The good news is that Ambassador Mark Lippert has been released from the hospital, and is recovering well.
Give the South Koreans credit for making lemonade from lemons — the news coverage here has been filled with images of well-wishers greeting Lippert, or expressing regret for the attack on him. The greetings look both staged and sincere,* but because of that reaction, most Americans will see Kim Ki-Jong as one small turd in a vast, sweet, fizzy bowl of gachi gapshida.
I’m not sure I quite agree with that image now, and I certainly wouldn’t have agreed with it nine years ago. In today’s environment, however, I’d guess that Kim’s actions, Lippert’s obvious gift for public diplomacy, and the imagery of the pro-American reaction will shift public opinion in a more anti-anti-American direction, at least until something shifts it back. But as we’ll also see in a moment, the reactions of other Koreans seem oddly conflicted.
Lippert’s assailant, Kim Ki-Jong, has been charged with attempted murder. The Men in Blue have established that Kim visited North Korea not six, not eight, but seven times between 1999 and 2007. Which does raise a rather obvious question:
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“We are investigating whether there is any connection between the suspect’s visits to North Korea and the crime committed against the U.S.
Yonhap and The Washington Post are reporting that North Korea’s official “news” agency, the Korean Central News Agency or KCNA, has expressed its support for an extremist’s slashing of U.S. Ambassador Mark Lippert yesterday, calling it “a just punishment.” You won’t find those words in the English version of KCNA’s report, whose headline is a dry, “U.S. Ambassador Attacked by S. Korean,” although you will see that KCNA spelled the Ambassador’s name “Report.” The Korean-language headline of the same article, however, translates to something like, “Act of just punishment for war-crazy America.” Here’s a screenshot of the original Korean.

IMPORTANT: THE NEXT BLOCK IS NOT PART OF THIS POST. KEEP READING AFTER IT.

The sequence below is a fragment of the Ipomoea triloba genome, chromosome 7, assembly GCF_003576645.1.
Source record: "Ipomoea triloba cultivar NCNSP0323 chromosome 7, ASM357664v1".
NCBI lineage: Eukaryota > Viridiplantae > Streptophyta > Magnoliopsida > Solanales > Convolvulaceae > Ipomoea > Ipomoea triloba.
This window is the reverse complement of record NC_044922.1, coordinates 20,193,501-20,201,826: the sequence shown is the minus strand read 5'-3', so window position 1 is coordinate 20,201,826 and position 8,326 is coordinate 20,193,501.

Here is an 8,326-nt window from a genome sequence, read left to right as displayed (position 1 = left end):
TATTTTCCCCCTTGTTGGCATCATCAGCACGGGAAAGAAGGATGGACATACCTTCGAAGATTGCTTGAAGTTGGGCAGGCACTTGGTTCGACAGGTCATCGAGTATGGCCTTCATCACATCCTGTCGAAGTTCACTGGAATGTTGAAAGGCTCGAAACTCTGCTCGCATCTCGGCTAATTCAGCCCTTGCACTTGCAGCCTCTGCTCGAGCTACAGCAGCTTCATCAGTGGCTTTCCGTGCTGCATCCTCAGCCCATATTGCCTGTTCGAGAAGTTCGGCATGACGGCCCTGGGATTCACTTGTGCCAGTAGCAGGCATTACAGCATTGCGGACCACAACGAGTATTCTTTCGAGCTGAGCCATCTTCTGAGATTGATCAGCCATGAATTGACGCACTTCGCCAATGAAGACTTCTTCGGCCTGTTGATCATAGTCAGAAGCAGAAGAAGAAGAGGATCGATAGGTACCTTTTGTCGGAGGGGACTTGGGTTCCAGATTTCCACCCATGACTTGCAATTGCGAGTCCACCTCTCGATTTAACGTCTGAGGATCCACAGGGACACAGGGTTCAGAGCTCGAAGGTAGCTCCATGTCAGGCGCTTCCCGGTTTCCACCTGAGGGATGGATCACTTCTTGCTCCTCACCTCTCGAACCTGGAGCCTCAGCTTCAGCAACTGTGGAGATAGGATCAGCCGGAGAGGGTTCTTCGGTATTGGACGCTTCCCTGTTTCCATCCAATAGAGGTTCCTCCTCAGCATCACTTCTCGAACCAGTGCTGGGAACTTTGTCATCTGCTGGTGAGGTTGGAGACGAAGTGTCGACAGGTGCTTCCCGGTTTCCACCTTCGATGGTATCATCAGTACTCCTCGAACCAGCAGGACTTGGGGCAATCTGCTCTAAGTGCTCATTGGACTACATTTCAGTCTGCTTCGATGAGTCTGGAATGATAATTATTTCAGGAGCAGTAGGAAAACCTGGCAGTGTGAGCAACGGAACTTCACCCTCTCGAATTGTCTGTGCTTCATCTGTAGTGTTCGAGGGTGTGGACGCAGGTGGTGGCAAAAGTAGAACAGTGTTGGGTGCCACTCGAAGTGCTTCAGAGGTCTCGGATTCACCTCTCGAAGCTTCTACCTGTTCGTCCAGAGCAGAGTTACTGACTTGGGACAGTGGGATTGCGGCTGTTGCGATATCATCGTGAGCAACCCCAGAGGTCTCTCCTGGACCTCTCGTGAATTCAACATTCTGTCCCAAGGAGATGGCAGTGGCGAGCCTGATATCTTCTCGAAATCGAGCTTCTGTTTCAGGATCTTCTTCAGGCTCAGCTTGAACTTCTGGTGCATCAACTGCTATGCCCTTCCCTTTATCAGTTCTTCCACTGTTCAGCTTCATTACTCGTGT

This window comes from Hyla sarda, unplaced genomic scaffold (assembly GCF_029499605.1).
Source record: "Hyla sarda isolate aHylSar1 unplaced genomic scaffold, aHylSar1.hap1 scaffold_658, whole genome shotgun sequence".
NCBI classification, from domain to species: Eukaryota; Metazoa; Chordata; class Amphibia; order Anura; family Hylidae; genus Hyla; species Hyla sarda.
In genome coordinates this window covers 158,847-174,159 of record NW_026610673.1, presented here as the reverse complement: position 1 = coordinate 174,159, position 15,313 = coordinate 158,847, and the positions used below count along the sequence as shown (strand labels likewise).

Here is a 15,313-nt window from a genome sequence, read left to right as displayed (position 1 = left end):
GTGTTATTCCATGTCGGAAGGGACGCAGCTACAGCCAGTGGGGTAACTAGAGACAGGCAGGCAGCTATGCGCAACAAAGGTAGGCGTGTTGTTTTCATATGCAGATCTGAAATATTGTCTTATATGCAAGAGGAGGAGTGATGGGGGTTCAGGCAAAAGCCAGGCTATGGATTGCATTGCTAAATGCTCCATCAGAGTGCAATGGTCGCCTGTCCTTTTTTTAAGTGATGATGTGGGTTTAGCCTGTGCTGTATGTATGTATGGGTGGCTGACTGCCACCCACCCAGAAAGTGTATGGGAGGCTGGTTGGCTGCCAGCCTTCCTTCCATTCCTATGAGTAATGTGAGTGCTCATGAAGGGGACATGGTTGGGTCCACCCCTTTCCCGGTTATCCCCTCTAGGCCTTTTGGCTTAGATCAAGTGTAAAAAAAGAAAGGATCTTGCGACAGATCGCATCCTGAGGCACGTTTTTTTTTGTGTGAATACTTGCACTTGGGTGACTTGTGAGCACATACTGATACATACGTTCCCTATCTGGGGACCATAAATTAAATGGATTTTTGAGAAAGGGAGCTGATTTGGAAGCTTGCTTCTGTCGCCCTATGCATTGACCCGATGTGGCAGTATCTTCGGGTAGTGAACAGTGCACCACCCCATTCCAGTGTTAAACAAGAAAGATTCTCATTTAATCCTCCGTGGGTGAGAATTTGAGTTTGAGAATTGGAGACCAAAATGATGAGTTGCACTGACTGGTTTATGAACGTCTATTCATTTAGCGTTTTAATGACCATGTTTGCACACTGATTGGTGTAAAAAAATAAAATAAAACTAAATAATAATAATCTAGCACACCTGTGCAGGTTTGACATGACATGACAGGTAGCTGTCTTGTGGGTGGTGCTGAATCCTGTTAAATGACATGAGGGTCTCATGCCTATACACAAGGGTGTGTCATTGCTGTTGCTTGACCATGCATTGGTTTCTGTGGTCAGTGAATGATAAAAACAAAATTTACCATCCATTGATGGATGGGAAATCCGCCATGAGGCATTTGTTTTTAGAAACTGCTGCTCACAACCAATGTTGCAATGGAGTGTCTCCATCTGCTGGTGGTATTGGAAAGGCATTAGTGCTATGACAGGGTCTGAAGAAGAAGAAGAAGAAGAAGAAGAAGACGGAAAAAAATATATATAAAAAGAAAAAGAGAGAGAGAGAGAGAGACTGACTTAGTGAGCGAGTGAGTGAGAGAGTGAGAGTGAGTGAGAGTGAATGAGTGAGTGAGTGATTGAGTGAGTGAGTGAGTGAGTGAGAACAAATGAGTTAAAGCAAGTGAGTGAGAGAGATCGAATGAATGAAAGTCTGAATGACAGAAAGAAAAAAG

KCNA has as bad a reputation for malware infections as Tijuana has for infections of other kinds, but if you’re willing to risk it, here’s a link. You’ve been warned.
The linguistic disparity looks like another case of KCNA code-switching for Korean- and English-speaking readers, in the same way it chose not to translate its most racist attack on President Obama. KCNA must assume that English speakers won’t notice, and that Korean speakers won’t care (which says a lot about what kind of Korea KCNA believes in). I’ve pasted the full English-version KCNA article below the fold. Here are some excerpts:
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Kim Ki Jong, representative of the Uri Madang, a civic organization demanding peace against war, suddenly stormed with a knife Mark, shouting the south and the north must be reunified and he is opposed to a war. [….]
He didn’t stop shouting slogans opposing war and the U.S.-south Korea joint military exercises, being walked away by police.
Here’s a link to the story, and here’s a picture:
Hat tip to Sung Yoon Lee. More to follow, but initial word I’m hearing suggests a political motive.~ ~ ~
Update 1: AFP’s report has more details
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Seoul (AFP) – The US ambassador to South Korea, Mark Lippert, was injured in an attack by a razor-wielding assailant Thursday in Seoul, police and television reports said. The YTN news channel, citing police sources, said a man with a razor blade concealed in his right hand had attacked Lippert as he was attending a breakfast function in central Seoul. The channel carried a picture showing the bleeding ambassador holding his right hand to his right cheek, with his left hand smeared with blood. Lippert, 42, was taken to hospital, but his injuries were reportedly not life-threatening. The assailant, who was immediately taken into custody, reportedly shouted an anti-war slogan as he lashed out at the envoy, who only took up his post in Seoul last October. The United States and South Korea launched annual joint military exercises this week, triggering a surge in tensions with North korea.